Megillah, Chapter Three, Mishnah One



The first three mishnayot of this chapter deal with the holiness of the synagogue and the articles found in it.  Our mishnah deals with what one may do with the proceeds of a sale of the synagogue or the things in it. 


Mishnah One

1)      Townspeople who sold the town square, they may buy with the proceeds a synagogue.

a)      [If they sold] a synagogue, they may buy with the proceeds an ark.   

i)        [If they sold] an ark they may buy covers [for scrolls].

(1)   [If they sold] covers, they may buy scrolls [of the Tanakh].  

(a)    [If they sold] scrolls they may buy a Torah.

2)      But if they sold a Torah they may not buy with the proceeds scrolls [of the Tanakh].

(a)    If [they sold] scrolls they may not buy covers.

(2)   If [they sold] covers they may not buy an ark.

ii)       If [they sold] an ark they may not buy a synagogue.

b)      If [they sold] a synagogue they may not buy a town square.

3)      The same applies to any money left over.

4)      They may not sell [something] belonging to a community because this lowers its sanctity, the words of Rabbi Meir.

a)      They said to him: if so, it should not be allowed to sell from a larger town to a smaller one.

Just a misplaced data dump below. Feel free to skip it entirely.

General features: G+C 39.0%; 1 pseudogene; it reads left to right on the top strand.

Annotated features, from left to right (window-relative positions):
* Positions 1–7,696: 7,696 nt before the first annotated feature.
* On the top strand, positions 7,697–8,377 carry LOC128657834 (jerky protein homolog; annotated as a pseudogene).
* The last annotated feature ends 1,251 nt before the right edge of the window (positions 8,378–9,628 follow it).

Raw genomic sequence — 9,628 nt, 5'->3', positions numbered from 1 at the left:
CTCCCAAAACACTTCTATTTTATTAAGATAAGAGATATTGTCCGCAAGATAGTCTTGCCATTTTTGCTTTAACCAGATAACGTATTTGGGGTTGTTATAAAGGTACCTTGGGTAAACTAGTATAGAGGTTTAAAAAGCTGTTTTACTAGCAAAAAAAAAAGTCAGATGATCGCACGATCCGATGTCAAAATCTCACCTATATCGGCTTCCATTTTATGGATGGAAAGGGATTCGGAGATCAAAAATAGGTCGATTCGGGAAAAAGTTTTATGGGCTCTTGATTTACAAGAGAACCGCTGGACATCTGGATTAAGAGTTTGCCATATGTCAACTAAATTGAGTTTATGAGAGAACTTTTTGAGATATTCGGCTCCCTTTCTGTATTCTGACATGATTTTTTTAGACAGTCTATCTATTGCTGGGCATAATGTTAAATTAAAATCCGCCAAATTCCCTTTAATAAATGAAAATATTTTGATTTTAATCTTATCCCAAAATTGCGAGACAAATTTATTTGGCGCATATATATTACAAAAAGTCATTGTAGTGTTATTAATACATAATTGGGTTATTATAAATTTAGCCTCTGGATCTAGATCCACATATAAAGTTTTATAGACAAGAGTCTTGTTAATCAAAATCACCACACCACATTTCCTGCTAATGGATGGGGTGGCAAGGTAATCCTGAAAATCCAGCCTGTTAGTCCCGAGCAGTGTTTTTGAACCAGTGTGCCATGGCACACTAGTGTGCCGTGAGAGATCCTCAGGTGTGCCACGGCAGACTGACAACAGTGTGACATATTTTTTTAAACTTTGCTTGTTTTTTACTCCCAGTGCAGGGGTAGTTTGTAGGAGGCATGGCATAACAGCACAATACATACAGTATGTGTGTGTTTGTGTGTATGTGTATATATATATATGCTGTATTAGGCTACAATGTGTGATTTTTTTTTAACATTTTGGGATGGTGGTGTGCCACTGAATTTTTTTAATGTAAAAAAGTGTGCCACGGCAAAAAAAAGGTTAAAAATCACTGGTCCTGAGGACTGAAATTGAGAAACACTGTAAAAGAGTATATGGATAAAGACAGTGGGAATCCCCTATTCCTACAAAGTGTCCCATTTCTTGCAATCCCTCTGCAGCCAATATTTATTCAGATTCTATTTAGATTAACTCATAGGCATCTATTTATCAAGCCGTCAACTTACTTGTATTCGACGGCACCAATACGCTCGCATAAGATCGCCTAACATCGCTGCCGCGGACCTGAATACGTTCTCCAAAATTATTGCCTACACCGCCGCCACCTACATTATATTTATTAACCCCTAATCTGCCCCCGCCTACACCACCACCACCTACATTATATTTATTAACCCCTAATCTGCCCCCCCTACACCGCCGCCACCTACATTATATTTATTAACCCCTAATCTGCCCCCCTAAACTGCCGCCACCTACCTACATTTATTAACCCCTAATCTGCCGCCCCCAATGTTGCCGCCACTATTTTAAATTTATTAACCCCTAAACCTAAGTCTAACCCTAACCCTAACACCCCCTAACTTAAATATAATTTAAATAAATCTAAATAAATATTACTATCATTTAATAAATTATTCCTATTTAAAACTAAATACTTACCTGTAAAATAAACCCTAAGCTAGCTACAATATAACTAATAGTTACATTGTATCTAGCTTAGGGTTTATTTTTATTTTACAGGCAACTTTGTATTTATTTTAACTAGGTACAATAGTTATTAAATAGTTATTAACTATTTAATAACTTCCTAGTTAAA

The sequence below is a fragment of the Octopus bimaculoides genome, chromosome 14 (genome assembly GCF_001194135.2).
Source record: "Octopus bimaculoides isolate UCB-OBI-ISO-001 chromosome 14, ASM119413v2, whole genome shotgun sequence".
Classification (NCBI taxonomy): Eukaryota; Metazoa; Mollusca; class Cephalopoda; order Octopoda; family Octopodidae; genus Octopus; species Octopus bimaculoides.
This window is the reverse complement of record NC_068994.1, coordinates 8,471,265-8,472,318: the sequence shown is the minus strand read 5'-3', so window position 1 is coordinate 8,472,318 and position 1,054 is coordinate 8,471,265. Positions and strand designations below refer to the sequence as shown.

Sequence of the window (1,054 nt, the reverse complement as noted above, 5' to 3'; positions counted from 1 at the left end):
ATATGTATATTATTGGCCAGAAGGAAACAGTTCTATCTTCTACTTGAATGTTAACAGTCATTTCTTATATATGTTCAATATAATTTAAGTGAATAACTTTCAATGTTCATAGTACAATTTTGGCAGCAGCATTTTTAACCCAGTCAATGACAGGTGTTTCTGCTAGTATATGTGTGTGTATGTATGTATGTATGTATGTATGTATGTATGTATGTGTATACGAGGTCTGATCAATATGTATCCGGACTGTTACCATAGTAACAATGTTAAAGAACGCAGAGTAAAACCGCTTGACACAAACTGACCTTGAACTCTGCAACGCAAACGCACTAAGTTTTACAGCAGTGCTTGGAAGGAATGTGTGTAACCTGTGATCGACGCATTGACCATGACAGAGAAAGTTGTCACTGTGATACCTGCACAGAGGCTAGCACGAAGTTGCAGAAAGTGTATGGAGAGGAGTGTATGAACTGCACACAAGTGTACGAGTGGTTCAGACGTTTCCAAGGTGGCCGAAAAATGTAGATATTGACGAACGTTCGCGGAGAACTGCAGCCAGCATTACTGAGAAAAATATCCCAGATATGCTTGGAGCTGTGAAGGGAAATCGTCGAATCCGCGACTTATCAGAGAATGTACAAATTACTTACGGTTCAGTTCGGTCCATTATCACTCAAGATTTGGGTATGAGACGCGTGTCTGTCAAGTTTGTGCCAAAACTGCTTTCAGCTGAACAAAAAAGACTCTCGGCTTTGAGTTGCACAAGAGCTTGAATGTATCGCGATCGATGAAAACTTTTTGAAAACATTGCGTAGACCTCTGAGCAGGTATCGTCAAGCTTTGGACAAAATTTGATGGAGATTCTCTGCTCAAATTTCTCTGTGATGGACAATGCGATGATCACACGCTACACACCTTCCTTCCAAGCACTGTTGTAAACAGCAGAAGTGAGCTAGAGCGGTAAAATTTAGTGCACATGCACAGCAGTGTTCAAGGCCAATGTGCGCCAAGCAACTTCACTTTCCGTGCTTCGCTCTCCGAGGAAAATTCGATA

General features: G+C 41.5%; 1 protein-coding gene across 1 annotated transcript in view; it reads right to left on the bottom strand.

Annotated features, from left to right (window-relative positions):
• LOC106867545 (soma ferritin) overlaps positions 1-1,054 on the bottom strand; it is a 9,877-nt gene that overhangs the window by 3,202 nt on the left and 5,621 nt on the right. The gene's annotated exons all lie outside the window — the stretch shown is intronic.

Section one: One can sell an object and buy something that is somewhat holier.  The town square has some holiness to it because it is occasionally used for gathering in prayer, such as during a public fast (see Taanit 2:1).  “Scrolls” refers to books of the Tanakh not part of the Five Books of Moses. 

Section two:  Conversely, one cannot sell an object and buy something with an object of less holiness.

Section three:  If there is money left over from a permitted sale then they must still use that money to buy something with greater holiness. Thus if they sell covers and use the proceeds to buy scrolls and there is money left over, they must use the proceeds to buy other scrolls, or a Torah. 

Section four:  According to Rabbi Meir there is an additional restriction when it comes to selling holy items.  The community cannot sell an item that belongs to the community to an individual.  So if the members of the synagogue own scrolls and they wish to sell them to buy a Torah, they may not sell the scrolls to an individual.  This means that according to Rabbi Meir there seems to be holiness in the community.  The item is more holy because it is owned by a community, an entity which has greater holiness than an individual.  Alternatively, an item is holier if it is used by more people.    

The other sages respond that it is problematic to quantify holiness based on the number of people within an entity.  If a community is holier than an individual, than a large community is holier than a small community. Since this doesn’t make sense, the sages reject Rabbi Meir’s halakhah altogether.